Filed under: boxing, Chicago MMA, Cross training, Diet, Fitness, Fitness Kickboxing, flexibility, good exercises, Great Exercises, injuries in martial arts, injuries in MMA, martial arts, Mixed Martial Arts, MMA, travel training
A great addition to my series this week on MMA's best exercises is grounded heavy bag work. This exercise is great for anyone who wants intense explosive training that works the upper body and core. It is very comprehensive and can be done by even the hard-core exercisers who is just looking for a way to cross-train. As as side note, this drill has tremendous practical application for the street, building your skills to do damage if an attacker ever put you on the ground. Although this exercise is done best with a canvas or leather heavy bag, many hard-core MMA schools also have heavy bags in the shape of a man. Either one is great, I prefer the heavy bag, because I find the heavy bags in the shape of a man are so big they really don't allow you to firmly mount with a realistic posture. The size of them usually resembles a guy well over 200 pounds. The nice thing about a standard size heavy bag (not a Muay Thai style) is that they are round and make maneuvering from a mount, to side mount, to cross body to knee on stomach far more adaptable to a person 130 to 185 lbs (as far as the actually width and surface area of their body).
Grounded Heavy Bag Drilling: If you are not an MMA player give it this a try any way. Make sure you have protective gear on your hands so that when you strike you do not injure your wrist or hand. If you are not training boxing, kickboxing, MMA or muay thai, I would suggest beginning with hammer fists instead of straight punches since there is less potential for a wrist or hand injury. The best position to begin in is the full mount (where you are sitting or straddling the bag). As you get better or your skills improve add in elbows and even throw knees from the cross body.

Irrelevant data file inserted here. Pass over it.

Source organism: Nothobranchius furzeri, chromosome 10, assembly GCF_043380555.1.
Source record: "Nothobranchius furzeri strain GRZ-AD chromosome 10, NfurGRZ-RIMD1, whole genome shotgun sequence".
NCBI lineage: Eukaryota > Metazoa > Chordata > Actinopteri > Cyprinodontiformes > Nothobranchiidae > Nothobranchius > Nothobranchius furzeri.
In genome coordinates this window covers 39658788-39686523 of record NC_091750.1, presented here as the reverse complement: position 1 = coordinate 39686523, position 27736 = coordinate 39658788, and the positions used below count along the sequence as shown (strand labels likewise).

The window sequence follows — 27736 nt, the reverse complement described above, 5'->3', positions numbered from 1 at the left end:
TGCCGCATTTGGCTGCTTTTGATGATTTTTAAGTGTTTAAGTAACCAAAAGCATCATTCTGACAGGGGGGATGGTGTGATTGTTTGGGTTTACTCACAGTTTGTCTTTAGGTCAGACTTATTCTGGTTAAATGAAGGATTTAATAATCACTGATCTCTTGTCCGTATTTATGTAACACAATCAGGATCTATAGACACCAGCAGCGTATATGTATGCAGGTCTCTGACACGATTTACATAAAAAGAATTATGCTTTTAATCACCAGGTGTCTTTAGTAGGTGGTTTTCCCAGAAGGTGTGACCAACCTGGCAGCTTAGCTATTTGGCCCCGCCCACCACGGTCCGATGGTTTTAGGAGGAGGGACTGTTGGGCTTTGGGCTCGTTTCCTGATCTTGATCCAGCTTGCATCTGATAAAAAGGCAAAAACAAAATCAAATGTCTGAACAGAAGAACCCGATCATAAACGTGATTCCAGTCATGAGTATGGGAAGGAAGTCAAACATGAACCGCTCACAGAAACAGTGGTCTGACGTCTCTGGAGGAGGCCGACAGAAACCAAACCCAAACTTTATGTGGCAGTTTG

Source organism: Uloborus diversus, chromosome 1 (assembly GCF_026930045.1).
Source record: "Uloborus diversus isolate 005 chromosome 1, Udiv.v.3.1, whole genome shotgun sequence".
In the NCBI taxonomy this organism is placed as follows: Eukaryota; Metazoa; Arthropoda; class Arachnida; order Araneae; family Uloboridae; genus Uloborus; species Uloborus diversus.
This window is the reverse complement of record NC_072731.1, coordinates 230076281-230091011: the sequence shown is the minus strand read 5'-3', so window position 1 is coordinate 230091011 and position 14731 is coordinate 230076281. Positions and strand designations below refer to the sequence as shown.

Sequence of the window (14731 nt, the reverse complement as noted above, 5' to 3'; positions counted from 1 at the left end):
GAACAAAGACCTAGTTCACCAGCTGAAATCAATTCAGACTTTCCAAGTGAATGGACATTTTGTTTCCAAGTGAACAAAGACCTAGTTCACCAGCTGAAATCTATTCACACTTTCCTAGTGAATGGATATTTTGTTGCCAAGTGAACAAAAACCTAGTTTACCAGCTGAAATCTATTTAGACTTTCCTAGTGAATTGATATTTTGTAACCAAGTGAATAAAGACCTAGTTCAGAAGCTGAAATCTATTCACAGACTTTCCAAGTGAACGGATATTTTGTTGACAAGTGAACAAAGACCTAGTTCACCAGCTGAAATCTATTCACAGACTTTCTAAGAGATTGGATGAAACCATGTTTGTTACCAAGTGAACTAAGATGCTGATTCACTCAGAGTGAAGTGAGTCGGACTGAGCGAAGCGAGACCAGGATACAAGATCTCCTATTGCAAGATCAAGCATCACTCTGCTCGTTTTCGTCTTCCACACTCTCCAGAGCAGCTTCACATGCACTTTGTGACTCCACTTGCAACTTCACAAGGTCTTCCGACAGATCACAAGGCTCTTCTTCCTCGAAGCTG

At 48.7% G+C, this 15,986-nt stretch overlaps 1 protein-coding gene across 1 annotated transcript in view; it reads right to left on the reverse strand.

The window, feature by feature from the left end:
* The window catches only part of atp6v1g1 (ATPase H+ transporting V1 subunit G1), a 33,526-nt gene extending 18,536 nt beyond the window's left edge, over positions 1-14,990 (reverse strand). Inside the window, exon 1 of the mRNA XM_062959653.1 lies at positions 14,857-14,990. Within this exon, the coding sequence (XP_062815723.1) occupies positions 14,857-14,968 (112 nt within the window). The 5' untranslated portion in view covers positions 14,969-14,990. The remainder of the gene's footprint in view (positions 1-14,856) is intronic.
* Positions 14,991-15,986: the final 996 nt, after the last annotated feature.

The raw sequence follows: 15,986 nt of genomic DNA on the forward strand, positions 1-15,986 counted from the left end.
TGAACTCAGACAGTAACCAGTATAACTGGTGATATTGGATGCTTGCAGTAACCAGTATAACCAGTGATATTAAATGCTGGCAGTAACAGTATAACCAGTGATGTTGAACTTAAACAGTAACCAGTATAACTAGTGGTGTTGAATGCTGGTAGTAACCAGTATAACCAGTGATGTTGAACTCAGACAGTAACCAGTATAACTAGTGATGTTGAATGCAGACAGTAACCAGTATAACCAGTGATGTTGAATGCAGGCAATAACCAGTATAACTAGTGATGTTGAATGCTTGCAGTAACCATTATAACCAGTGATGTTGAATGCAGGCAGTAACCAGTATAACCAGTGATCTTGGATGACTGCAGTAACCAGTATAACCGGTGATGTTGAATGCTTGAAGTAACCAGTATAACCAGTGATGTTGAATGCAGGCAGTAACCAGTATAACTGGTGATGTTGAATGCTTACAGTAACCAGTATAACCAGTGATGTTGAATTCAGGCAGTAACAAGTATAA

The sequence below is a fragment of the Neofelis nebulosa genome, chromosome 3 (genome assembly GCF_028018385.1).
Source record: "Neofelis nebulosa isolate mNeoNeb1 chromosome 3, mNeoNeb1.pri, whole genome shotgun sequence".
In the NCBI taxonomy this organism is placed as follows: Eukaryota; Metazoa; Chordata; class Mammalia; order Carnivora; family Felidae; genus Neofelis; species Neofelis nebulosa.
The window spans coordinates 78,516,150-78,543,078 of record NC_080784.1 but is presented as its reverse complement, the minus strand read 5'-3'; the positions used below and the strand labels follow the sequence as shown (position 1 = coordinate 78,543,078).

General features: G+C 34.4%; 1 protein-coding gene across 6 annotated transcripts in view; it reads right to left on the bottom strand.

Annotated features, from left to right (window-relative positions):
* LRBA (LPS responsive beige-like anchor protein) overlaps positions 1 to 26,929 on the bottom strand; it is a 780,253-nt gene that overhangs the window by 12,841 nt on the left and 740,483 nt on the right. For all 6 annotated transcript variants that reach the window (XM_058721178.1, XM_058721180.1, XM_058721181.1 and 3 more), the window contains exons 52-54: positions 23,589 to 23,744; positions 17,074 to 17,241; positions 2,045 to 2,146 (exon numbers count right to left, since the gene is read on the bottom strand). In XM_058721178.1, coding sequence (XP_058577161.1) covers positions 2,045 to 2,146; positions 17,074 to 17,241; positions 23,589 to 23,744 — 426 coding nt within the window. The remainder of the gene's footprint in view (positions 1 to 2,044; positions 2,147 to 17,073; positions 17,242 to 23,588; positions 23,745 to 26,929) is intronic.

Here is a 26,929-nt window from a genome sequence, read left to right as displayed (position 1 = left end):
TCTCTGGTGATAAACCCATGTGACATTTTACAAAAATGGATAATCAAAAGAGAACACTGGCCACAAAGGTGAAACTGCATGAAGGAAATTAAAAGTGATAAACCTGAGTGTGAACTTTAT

How Many? You should begin in short explosive intervals of time. Start striking the heavy bag while maintaining your balance for 30 seconds. Try this 3-5 times. Then keep adding on 30 seconds to the interval until you can complete 5 rounds at 3-5 minutes in length with various strikes and positions as part of your round. Ideally keep your rest intervals to 1 minute in length unless you are super-setting with another exercise or drill to follow the heavy bag round.
Let me know if you work this or already have it as part of your regiment. Give readers specific feedback on how you like to work this into your routine.